9 Reasons Lisa Simpson Is a Feminist Icon

Now in its 25th year, The Simpsons is more than just America's longest-running sitcom and most dependable source for monorail-based humor. The show is one of our most impactful modern cultural institutions, shaping our views of the world through clever satire, humor, and ... reruns. So many reruns. And as anyone who tried to watch the entirety of FXX's recent 552-episode Simpsons marathon (and has the bed sores to prove it) can tell you, Lisa Simpson is simply the Springfieldian with all the brains.

For us girls who came of age in the '90s, she was also a crucial role model. Before Rory Gilmore, Buffy Summers, or your other favorite young adult feminist icons ever pontificated across your flat screen, Lisa was questioning authority, standing up for anyone who seemed oppressed (from injured animals to female pee-wee football players), and calling out sexism wherever she saw it — all the while wrestling with her own internal contradictions (ahhh, Malibu Stacy).

So, in honor of all the years we've spent laughing and learning along with the most consistent feminist voice on television, let's check out the reasons Lisa Simpson has been the most bad-ass feminist on television for 25 seasons (but, you know, really, only the first ten seasons count).

SHE FIGHTS against sexism

Lisa was at her most outspokenly feminist in "Lisa Vs. Malibu Stacy," going to great lengths to fight the pernicious influence of Talking Malibu Stacy by creating her own uplifting talking doll for girls. Sure, the doll was significantly less popular than Malibu Stacy's new hat, but Lisa's passionate ability to go to the mat for what she believed in — while still being a regular little girl — surly inspired many an elementary school playground rebellion against sexist double standards and boys who hogged the kickball.

she recognizes that social justice is complicated

Lisa was an intersectional feminist long before most of us knew that word — interested in the environment, animal rights, union issues, and much more, Lisa recognized that systems of oppression all work in concert with each other. And she wrote a catchy song about it! What did you do in second grade? What have you even done today? What have I even done today? None of us will ever be as cool as Lisa Simpson.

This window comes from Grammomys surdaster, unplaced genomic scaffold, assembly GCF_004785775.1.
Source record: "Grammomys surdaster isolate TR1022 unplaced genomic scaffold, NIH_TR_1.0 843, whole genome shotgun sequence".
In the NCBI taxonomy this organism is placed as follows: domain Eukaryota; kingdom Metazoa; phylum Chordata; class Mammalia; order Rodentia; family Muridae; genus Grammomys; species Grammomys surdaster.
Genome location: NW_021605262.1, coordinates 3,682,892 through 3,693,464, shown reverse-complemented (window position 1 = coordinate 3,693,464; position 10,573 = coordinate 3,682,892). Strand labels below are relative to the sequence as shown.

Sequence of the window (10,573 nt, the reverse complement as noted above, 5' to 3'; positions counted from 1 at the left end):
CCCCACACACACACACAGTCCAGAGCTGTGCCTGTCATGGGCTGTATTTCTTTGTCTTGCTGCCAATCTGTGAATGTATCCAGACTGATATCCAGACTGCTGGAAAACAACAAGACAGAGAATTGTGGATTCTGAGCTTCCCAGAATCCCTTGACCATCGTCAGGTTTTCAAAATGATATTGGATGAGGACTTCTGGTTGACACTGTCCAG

Though Lisa is about as popular as foot fungus on the Springfield Elementary social scene, when she decided to become a vegetarian, her social standing somehow dropped even lower. Though Lisa was tempted to give up on what she believed in because sticking to it was hard and exhausting, she eventually found like-minded friends who helped her get through. Did it help that that like-minded friend was Paul McCartney? Possibly. But the important part is that she showed us how to stand up for what we believe in, even if it makes us unpopular.


Malibu Stacy isn't anyone's idea of a feminist icon. But Lisa doesn't beat herself up over her passion for that plastic, monster-boobed doll, nor over her passion for non-threatening boy actors named Corey, or her desire to be thought of as cool by the kids at the beach. Lisa accepts that the silly things she loves are just as important as the big issues she devotes so much time to pondering, and that the mix of them keeps her life interesting.


Lisa loves authority ... in theory. If there weren't authorities, who would give her good grades? But Lisa doesn't blindly kiss authoritarian ass, like some Martin Princes that we know. Instead, Lisa interrogates all the authorities around her, listening closely to those she deems trust-worthy and raining righteous hellfire on those who turn up lacking. And she does great in school anyway. Eat that, Martin.

She's an independent woman

Lisa may still be in the single-digits, but she doesn't shy away from doing stuff on her own — whether it's taking a scary bus trip across town to go to the museum, or eating lunch pretty much every day. Lisa knows she's destined for better things, and she won't let the bastards grind her down.


We'll let Lisa say it herself, in what is perhaps the most transgressive one-off joke ever uttered on a network cartoon show: "Mom, I know your intentions are good, but aren’t the police the protective force that maintains the status quo for the wealthy elite? Don’t you think we ought to attack the roots of social problems instead of jamming people into overcrowded prisons?" Quite a mouthful for a show that your parents thought was the same as The Flinstones, right?


Lisa gets bitter. She gets angry. She throws fits and says stuff she doesn't mean. She gets jealous and overwhelmed and reacts poorly — much like every human being on the planet.

A lot of the time, feminists in popular culture are held to some higher standard than every other human being on the planet. They're expected to show off how level-headed and rational and reasonable feminism is, how its demands aren't scary, and won't mess with the status quo.

Lisa isn't like that. Lisa's a regular, troubled, confused human being, with lots of regular, confused trouble in her life. Through her character, we're reminded that that's OK.


Simpson 2016! I mean, if these characters were aging in real time, she'd be just about old enough, right?

Images: Gracie Films/ 20th Century Fox Television (7)